E string affects G string?

June 30, 2018, 10:38 PM · I heard Giora Schmidt say that when he puts a heavy gauge E string, it improves his G string. I would have thought that lightening the E string would give the G more tension and power? Heifetz also claimed that having gut D and A improved the G an E... What are your opinions on tensions and the influence on other strings?

Replies (10)

June 30, 2018, 11:11 PM · I’ve found that a heavier tension E can improve the G - or make it worse. Each instrument is very different.
Edited: July 1, 2018, 12:08 AM · Everything affects everything. When I finally got a nice violin (long, long story), I went to a dealer to get an appraisal. He looked at my chinrest... Do you like that chinrest? Well, uh, it's OK I guess. Try this one (titanium fittings, off on the side)... Oh yeah, louder, fuller. Then he said, what are you using for a shoulder rest? Try this Kun (he preferred the folding version). OK, that opened it up. I mean, seriously, a shoulder rest and a chinrest?! He looked at my bridge and said, you know, I wouldn't cut one like that for this violin, but I had hit my limit of mind-blowing for the day. Then I went to the luthier who cut me a bridge. Whoa. Then I went to the one who said, really? You are still using Dominants on this violin? Ooh, Obligatos... So, I say try whatever inspires you, and be prepared to be amazed if your instrument is up to it.
July 1, 2018, 12:20 AM · I've found it makes a difference to the other strings - whether that's just how it feels to play or "measurable" sound I don't know. For me a slightly heavier E works better. Anyhoo, easy enough to try some other Es and see for yourself, it's the cheapest string after all :)
July 11, 2018, 9:34 AM · Every string affects everything because a new string {or anything else) can (does) create a new harmonic "space"for the WHOLE violin.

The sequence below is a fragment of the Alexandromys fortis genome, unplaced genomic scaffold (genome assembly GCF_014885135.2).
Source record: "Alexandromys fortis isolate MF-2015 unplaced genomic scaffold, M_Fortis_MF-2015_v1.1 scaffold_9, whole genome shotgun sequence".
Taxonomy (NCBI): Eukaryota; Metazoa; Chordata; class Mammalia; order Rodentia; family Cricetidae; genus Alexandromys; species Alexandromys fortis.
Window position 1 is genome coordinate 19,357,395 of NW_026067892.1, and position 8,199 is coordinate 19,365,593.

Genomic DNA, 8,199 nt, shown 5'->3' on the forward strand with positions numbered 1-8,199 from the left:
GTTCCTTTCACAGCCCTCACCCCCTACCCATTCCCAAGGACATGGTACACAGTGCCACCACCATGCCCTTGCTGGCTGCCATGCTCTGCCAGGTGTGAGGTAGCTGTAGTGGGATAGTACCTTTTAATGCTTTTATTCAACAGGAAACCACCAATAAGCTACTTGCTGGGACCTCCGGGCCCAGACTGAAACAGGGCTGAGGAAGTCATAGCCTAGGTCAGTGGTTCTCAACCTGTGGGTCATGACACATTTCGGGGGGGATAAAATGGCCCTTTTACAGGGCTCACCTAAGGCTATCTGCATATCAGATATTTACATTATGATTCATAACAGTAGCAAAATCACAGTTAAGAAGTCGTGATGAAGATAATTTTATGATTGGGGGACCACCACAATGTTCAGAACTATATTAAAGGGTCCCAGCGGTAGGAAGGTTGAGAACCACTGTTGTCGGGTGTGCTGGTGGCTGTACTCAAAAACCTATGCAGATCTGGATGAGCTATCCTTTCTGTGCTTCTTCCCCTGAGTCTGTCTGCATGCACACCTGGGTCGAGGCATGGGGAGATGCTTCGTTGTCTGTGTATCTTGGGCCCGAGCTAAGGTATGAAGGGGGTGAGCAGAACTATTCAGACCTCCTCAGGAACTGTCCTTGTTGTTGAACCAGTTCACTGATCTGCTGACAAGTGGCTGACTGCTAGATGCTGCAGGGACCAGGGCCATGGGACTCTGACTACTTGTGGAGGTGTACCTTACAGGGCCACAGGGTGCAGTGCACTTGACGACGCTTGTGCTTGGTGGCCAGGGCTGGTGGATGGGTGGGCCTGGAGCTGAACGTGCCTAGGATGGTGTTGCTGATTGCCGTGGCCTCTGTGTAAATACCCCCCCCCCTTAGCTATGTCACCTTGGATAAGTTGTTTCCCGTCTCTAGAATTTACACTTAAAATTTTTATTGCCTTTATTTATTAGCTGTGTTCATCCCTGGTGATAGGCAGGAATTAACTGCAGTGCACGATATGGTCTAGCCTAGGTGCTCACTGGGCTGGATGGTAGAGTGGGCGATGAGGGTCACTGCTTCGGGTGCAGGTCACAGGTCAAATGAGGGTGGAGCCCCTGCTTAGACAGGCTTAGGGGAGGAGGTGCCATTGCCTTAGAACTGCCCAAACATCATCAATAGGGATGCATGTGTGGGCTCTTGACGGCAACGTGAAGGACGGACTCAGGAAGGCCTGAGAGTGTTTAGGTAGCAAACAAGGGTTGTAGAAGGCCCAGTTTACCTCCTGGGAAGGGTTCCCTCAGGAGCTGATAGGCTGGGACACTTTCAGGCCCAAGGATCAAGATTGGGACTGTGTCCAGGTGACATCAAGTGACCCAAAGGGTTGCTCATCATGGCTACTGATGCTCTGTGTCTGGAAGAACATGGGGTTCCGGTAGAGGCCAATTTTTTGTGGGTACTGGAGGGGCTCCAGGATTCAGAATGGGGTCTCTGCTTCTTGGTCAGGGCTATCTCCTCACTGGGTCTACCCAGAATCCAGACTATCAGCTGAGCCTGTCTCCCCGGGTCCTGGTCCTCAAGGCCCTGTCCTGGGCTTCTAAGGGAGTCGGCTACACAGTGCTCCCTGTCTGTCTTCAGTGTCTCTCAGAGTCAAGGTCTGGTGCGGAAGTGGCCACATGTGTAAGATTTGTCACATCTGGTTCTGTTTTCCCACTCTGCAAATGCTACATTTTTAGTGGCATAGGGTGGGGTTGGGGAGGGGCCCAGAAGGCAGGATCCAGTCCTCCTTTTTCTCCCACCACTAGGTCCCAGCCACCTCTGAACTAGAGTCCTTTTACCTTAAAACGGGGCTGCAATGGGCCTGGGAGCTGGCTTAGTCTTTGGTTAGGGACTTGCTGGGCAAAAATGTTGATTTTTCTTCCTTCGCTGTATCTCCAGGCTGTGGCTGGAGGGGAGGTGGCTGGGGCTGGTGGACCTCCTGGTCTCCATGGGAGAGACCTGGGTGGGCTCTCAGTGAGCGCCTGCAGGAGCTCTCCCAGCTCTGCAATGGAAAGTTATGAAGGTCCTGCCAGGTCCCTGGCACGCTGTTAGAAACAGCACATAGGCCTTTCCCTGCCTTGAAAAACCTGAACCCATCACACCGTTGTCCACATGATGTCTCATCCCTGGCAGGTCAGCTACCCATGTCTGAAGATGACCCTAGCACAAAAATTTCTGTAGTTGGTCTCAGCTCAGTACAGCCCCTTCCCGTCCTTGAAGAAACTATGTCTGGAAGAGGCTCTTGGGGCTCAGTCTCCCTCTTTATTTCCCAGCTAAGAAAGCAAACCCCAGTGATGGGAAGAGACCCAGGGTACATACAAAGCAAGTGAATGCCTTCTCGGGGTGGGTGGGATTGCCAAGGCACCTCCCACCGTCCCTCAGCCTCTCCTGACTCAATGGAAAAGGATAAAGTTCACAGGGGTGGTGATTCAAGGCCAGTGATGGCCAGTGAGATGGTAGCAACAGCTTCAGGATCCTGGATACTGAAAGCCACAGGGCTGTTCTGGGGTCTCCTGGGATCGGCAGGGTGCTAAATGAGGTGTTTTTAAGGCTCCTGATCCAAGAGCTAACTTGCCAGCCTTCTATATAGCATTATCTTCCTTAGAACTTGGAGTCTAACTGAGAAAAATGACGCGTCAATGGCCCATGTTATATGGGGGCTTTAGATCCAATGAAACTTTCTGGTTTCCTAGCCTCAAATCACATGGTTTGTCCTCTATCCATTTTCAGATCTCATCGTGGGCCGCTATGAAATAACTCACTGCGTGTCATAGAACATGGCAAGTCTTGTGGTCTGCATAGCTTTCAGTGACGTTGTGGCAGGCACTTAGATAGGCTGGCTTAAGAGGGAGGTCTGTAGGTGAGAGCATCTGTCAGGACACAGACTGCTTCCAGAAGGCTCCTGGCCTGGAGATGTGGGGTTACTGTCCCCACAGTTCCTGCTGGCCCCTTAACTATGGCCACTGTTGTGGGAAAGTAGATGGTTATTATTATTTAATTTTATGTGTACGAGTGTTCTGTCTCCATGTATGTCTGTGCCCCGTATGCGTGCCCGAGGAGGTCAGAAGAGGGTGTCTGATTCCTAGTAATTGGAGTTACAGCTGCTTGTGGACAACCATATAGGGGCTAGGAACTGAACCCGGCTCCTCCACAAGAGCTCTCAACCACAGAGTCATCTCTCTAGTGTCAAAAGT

That's expected and OK. Perhaps that is one charm of the violin. Of course, the results of playing with parameters will vary with instrument.

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July 11, 2018, 4:48 PM · Personal perception is reality. Science is voodoo to most people.

But at the risk of being accused of practicing the Black Arts, here is a bit of science: the tension at which the G string is in tune is independent of whatever E string you have on the violin.

Edited: July 11, 2018, 9:51 PM · James Dong "Heifetz also claimed that having gut D and A improved the G an E... "

Carmen Tanzio "the tension at which the G string is in tune is independent of whatever E string you have on the violin."

The string resonates against each other (like, play a G in A string, and the open G string will resonates too), so they are not exactly independent against each other.

Reliability of the gut string aside and the type or level of orchestra aside, the penetrating sound of synthetic and the warm sound of gut can be a good combination, but it really depends on the violin. Just look at the violins that Heifetz owned and played :)

July 12, 2018, 6:59 AM · Be aware that the word "tension" has a very specific scientific meaning. But the word "improved" means whatever the speaker has in their mind at the time they utter it.

So it is possible for the G string "tension" to be unchanged by swapping in different E strings (unless you enjoy playing out-of-tune), but still notice an "improved" G string upon playing it.

July 12, 2018, 7:19 AM · I would guess that changing strings, swapping out strings with different tensions, affects the vibration of the bridge and response of the tail piece. My understanding is that rotational vibration or rocking motion of the bridge is a very important component in transmission to the body, as well as the rocking motion of the tailpiece.
July 12, 2018, 7:32 AM · The E string is almost directly above the sound post. Changing from light - med - heavy gauge, you are essentially giving a micro adjustment to the soundpost fit.

Generally, thicker E's work better from a playability perspective as well.

July 15, 2018, 8:17 AM · Yes I have seen (heard) this effect. When I added a higher-tension E (Westminster 27), the entire violin gained volume and responsiveness. The explanation is simple -- greater tension pushes the top of the violin down more firmly on the soundpost, making better contact.

However, as I found out later, in the case of my violin it just needed a new soundpost cut. The violin, as it aged, changed shape slightly and the sound post had a slight gap on one side. With a new soundpost the fiddle sounded vastly better -- and there was no need to have high-tension strings.

So the lesson for me is -- visit your friendly neighborhood luthier every year or two and have your soundpost inspected. Make sure soundpost and bridge adjustments are good, then you can decide what strings work best for you.


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